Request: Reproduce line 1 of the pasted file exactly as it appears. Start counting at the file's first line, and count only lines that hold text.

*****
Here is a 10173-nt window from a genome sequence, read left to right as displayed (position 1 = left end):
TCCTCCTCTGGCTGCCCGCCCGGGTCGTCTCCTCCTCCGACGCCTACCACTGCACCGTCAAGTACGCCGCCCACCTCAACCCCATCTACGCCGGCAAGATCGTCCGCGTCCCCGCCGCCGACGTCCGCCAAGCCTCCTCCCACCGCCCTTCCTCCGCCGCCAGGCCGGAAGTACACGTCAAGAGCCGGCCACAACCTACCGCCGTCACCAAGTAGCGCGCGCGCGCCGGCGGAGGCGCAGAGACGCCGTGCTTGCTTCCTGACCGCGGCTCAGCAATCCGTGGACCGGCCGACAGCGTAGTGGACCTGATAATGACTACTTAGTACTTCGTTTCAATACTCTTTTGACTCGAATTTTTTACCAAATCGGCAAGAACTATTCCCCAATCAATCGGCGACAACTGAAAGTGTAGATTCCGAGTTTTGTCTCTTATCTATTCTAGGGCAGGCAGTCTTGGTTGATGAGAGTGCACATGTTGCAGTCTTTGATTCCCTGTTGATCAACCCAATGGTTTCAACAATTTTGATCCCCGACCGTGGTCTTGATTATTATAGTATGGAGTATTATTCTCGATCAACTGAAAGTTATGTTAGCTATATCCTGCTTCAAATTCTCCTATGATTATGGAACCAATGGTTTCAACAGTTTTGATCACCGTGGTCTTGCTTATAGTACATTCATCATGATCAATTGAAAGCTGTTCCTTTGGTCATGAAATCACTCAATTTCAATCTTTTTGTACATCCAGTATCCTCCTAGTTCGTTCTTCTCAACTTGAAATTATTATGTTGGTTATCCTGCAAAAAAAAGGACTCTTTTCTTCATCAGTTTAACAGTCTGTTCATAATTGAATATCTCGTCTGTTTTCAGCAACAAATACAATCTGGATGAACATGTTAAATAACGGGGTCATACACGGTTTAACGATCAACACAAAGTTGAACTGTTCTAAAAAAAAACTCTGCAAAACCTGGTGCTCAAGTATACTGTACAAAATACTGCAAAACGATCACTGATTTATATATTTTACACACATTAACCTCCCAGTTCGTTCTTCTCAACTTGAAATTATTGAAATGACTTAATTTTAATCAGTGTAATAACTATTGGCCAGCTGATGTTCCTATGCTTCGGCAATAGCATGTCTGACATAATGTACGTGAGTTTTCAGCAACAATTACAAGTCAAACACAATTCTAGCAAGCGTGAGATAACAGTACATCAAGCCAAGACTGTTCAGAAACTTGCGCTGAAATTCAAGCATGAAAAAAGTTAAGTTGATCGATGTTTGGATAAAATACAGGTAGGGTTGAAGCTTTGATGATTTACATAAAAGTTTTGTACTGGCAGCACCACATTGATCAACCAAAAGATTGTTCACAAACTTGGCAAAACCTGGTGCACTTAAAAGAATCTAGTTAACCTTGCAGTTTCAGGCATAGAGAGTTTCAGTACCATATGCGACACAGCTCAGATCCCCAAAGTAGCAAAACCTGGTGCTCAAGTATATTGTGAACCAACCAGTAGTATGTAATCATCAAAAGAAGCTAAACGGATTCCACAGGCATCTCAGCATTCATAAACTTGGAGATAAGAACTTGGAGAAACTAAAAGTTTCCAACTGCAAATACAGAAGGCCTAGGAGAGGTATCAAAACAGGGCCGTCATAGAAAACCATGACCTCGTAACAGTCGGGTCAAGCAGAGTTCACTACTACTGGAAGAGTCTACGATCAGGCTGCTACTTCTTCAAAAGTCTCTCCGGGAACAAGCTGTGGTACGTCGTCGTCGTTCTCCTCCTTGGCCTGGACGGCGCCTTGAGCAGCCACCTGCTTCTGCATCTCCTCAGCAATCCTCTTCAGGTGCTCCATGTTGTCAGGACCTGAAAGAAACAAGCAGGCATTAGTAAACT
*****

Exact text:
Here is a 10173-nt window from a genome sequence, read left to right as displayed (position 1 = left end):